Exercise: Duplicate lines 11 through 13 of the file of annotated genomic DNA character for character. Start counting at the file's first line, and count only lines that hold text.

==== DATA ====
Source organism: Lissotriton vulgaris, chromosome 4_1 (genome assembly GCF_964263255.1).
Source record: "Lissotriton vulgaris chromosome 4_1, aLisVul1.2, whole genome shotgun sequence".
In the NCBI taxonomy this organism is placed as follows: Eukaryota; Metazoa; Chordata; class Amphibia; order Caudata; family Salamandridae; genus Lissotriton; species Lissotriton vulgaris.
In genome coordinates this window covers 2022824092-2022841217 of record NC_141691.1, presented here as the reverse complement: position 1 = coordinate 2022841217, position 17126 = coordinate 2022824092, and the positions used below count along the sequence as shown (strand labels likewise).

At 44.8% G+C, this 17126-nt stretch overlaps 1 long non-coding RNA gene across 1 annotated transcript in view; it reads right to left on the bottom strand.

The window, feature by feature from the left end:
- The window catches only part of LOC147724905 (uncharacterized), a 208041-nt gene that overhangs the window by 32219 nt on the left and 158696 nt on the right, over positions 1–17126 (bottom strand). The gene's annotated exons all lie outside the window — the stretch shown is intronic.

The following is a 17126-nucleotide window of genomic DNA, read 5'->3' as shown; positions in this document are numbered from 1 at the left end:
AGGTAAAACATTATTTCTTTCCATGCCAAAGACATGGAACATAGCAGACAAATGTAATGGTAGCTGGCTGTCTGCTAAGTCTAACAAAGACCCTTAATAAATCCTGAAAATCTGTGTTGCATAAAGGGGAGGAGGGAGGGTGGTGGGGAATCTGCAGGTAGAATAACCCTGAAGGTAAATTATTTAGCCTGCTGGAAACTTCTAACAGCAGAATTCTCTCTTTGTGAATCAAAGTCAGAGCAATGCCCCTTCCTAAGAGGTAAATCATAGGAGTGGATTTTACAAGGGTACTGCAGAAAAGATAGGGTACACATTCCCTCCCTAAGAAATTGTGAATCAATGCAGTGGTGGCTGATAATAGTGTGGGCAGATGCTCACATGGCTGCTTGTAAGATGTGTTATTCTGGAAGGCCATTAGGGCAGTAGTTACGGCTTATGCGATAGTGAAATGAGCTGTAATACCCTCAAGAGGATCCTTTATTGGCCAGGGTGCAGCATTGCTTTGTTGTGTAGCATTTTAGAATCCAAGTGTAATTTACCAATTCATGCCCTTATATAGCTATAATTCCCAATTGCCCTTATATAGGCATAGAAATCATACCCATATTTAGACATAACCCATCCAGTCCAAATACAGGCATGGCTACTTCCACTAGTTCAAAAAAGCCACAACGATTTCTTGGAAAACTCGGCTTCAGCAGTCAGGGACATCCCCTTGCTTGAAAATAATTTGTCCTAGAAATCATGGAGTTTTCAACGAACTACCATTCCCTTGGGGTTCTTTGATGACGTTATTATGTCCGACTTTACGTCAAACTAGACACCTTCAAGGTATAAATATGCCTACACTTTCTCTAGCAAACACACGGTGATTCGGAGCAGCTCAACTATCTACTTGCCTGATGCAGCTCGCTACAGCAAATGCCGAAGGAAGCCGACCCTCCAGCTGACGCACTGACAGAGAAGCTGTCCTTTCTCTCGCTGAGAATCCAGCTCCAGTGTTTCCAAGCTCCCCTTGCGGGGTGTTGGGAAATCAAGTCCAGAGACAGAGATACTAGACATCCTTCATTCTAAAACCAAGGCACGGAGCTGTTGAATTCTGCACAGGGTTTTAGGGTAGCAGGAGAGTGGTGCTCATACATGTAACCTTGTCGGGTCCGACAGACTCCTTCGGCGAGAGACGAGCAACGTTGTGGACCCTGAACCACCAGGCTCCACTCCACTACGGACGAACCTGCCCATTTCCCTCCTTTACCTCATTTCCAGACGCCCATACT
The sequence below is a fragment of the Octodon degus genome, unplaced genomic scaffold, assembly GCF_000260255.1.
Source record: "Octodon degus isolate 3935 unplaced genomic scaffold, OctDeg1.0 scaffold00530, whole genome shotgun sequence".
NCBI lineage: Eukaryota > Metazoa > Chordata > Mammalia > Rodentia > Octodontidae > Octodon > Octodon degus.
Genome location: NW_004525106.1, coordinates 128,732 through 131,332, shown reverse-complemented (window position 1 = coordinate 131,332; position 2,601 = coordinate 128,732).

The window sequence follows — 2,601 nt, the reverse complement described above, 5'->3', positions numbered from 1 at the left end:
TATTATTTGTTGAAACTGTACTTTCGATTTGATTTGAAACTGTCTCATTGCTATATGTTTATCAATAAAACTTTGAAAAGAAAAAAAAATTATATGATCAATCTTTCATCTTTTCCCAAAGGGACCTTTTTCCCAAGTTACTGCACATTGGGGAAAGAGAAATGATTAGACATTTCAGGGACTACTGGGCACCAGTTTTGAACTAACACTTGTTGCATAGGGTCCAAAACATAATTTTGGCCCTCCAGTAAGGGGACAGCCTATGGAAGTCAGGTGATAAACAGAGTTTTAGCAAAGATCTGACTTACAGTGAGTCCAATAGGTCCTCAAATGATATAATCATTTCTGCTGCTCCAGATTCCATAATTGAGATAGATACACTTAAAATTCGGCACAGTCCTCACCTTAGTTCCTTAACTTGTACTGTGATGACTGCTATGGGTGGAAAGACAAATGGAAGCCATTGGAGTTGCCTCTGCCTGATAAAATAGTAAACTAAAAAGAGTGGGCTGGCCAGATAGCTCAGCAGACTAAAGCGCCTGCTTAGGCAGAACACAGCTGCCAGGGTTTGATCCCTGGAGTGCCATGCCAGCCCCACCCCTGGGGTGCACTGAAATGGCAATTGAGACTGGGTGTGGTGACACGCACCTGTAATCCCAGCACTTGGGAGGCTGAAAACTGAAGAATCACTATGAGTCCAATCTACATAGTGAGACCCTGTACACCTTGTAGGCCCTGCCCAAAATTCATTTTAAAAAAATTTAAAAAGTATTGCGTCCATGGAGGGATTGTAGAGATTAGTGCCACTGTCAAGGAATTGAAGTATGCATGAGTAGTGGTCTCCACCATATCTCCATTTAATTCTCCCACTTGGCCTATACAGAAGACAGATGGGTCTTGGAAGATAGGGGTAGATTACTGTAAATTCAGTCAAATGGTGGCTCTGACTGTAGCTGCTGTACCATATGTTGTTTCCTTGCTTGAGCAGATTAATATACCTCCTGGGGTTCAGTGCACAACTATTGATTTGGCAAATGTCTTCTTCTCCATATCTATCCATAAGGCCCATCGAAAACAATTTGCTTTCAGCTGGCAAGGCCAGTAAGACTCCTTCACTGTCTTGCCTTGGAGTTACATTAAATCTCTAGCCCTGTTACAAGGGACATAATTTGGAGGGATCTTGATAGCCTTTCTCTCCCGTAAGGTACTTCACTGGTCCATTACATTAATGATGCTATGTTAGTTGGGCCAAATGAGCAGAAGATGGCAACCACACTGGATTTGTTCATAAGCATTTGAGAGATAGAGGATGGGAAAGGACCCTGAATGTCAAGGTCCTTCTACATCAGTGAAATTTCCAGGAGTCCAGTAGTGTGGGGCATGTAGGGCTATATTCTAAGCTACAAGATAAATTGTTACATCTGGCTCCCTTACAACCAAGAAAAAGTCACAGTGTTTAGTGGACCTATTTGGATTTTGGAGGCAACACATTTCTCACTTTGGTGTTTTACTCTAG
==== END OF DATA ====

Source record: "Octodon degus isolate 3935 unplaced genomic scaffold, OctDeg1.0 scaffold00530, whole genome shotgun sequence".
NCBI lineage: Eukaryota > Metazoa > Chordata > Mammalia > Rodentia > Octodontidae > Octodon > Octodon degus.
Genome location: NW_004525106.1, coordinates 128,732 through 131,332, shown reverse-complemented (window position 1 = coordinate 131,332; position 2,601 = coordinate 128,732).